Octave Programming Tutorial/Saving and loading a MAT-file

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Octave Programming Tutorial

Chapter 1: A Tutorial Introduction

Chapter 2: Basic Octave Concepts

Saving and loading a MAT-file
Octave's Command Prompt

Chapter 3: Data Storage and Manipulation

Data Types and Operations on Point Values

Boolean and Rational
Strings
Portable Functions
Complex Numbers

Arrays and Matrices

What is an array?
Introduction to array operations
Vectors and basic vector operations
Struct Arrays
Cell Arrays
Sparce Matrices

Chapter 4: M File Programming

Scripts
Comments
The Input Function
Control Flow
Loops and Branches
Error Messages
Octave Caveats
Debugging M Files

Chapter 5: Graphics

Basic Graphics Commands
Annotating Plots

Chapter 6: Mathematical Manipulations

Linear Algebra

Simple matrix manipulation
More complicated matrix operations

Differential Equations

Ordinary Differential Equations
Partial Differential Equations

Chapter 7: Examples

Filtering
Controls

The Current Directory and Defined Path[edit]

It is necessary to declare a current directory before saving a file, loading a file, or running an M-file. By default, unless you edit the Octave shortcut, the current directory will be .../Octave/work. After you start Octave, change the current directory by either using the toolbar at the left-hand side of the screen, or entering the path in the bar at the top.

The current directory is the directory Octave will look in first for a function you try to call. Therefore if you have multiple folders and each of them has an M-file of the same name, there will not be a discrepancy if you set the current directory beforehand. The current directory is also the directory in which Octave will first look for a data file.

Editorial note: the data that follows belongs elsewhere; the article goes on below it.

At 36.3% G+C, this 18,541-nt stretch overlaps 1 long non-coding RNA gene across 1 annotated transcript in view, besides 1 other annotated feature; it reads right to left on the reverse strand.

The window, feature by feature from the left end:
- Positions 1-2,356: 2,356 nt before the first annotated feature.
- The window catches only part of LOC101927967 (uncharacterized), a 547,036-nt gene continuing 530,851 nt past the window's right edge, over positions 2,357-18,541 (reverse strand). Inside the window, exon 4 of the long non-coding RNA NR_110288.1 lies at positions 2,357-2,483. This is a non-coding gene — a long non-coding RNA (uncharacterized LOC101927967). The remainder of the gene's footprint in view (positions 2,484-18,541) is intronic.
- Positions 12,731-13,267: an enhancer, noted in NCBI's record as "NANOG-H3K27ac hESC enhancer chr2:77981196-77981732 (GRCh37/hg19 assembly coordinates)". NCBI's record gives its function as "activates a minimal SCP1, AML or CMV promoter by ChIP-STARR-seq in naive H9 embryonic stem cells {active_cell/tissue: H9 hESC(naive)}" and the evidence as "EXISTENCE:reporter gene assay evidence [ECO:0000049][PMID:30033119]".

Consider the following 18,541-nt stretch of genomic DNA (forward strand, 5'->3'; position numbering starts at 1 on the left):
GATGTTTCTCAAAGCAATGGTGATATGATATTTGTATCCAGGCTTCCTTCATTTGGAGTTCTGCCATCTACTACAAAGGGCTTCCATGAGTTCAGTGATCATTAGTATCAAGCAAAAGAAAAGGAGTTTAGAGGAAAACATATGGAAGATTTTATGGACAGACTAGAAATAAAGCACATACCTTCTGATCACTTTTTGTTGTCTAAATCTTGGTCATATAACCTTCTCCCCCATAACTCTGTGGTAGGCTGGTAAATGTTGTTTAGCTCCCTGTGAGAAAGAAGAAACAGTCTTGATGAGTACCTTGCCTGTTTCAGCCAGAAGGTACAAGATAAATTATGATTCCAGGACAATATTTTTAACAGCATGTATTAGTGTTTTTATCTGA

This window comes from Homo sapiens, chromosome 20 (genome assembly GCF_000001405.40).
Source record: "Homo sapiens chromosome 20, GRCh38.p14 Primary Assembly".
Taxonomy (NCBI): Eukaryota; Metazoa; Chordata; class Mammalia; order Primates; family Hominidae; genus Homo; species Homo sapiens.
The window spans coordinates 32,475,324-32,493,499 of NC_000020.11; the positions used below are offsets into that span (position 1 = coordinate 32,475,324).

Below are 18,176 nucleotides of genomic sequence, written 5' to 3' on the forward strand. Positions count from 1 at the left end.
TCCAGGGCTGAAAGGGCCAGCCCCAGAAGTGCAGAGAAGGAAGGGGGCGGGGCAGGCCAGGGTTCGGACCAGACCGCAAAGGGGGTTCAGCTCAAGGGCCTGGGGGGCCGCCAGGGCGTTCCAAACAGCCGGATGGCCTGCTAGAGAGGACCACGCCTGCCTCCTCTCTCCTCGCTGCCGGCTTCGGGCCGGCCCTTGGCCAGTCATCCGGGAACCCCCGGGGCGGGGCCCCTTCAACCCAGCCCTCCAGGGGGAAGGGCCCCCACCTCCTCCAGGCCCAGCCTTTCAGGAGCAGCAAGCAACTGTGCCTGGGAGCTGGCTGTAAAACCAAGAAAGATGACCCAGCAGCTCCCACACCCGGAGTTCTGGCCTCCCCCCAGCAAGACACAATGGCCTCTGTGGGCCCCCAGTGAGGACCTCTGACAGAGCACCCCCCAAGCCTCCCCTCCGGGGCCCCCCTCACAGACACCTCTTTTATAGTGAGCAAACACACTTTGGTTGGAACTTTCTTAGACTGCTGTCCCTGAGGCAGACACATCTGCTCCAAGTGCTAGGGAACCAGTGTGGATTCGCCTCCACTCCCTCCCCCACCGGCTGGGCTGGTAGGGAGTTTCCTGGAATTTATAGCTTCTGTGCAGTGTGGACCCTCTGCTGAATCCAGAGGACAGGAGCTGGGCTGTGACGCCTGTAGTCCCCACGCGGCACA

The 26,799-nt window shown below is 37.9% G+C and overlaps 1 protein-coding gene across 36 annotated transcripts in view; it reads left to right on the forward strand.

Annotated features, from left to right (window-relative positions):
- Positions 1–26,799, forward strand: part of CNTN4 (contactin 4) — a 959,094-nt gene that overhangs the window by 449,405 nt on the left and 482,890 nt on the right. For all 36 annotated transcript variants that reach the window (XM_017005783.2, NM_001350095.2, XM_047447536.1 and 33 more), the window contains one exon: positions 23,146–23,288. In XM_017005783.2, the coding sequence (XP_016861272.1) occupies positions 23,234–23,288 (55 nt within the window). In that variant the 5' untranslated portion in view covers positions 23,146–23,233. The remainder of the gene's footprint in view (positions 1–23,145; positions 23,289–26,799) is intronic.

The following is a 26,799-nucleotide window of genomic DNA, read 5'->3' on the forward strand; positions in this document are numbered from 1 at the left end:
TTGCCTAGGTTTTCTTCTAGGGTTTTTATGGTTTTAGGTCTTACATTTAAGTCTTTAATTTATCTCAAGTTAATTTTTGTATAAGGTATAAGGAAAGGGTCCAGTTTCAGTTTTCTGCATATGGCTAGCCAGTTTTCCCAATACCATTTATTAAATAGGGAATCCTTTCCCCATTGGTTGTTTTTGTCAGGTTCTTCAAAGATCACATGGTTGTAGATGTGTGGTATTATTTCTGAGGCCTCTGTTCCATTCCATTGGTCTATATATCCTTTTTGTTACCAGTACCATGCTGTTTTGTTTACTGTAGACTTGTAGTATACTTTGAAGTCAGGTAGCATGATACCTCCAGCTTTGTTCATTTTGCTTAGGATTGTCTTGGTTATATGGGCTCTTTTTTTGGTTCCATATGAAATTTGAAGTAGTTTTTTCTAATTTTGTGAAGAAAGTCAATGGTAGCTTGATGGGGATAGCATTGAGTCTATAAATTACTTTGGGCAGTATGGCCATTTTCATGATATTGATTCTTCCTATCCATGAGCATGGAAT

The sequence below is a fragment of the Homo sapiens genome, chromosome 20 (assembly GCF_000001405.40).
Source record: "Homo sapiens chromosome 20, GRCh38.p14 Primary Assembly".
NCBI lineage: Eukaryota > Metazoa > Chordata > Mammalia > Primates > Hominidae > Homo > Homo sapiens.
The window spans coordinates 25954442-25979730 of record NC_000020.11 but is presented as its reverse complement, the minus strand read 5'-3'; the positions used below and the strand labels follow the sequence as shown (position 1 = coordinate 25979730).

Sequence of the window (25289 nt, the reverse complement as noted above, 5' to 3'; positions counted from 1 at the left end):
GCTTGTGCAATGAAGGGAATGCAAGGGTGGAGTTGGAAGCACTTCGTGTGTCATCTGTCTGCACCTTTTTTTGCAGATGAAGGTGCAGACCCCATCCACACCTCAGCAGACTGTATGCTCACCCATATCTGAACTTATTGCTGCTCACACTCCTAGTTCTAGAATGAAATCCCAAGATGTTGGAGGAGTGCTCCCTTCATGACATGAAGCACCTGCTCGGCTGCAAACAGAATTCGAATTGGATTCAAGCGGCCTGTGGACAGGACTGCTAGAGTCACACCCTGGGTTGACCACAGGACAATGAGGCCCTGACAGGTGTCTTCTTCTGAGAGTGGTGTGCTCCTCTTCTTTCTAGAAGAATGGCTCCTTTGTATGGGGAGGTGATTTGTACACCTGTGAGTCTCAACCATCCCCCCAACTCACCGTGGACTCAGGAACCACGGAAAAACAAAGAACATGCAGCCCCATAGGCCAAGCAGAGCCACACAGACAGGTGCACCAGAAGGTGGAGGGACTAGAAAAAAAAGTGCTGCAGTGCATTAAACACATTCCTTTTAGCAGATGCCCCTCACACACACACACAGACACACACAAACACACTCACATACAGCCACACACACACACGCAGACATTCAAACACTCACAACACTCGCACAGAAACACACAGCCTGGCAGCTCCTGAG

If you still want to call a function but it is not part of the current directory, you must define it using Octave's 'set path' utility. To access this utility, follow the path:

file > set path... > add folder...

You could also go to "add folder with subfolders...", if you're adding an entire group ,as you would if you were installing a toolbox. Then look for and select the folder you want. If you forget to do this and attempt to access a file that is not part of your defined path list, you will get an 'undefined function' error.

Saving Files[edit]

There are many ways to save to files in Octave.

  • save - saves data to files, *.mat by default
  • uisave - includes user interface
  • hgsave - saves figures to files, *.fig by default
  • diary [filename] - saves all the text input in the command window to a text file.

The files are saved in your current directory, as seen on the top of the window. By default the current directory is .../Octave/work.

Loading Files[edit]

Likewise, there are many ways to load files into the workspace

To load a saved .mat file, type:

>> load filename

The file must be in a recognized directory (usually your current directory, but at least one for which the path has been set).

The data in the .mat file is stored with the same name as the variable originally had when it was saved. To get the name of this and all other environment variables, type "who".

To open an .m file, you can use file -> open, or type

>>open filename

For instructions on how to open a data file, see Basic Reading and Writing data from a file.

File Naming Constraints[edit]

Octave for Windows retains the file naming constraints set by DOS. The following characters cannot be used in filenames:

  "  / : * < > | ? 

You're also not allowed to use the name of a reserved word as the name of a file.

Example:

while.m is not a valid file name because while is one of Octave's reserved words.


When you declare an m-file function, the m-file must be the same name as the function or Octave will not be able to run it. So for example if you declare a function 'factorial' as:

function Y = factorial(X)

You must save this as "factorial.m". Octave will name it for you if you save it after typing the function declaration, but if you change the name of the function you must change the name of the file manually, and vice versa.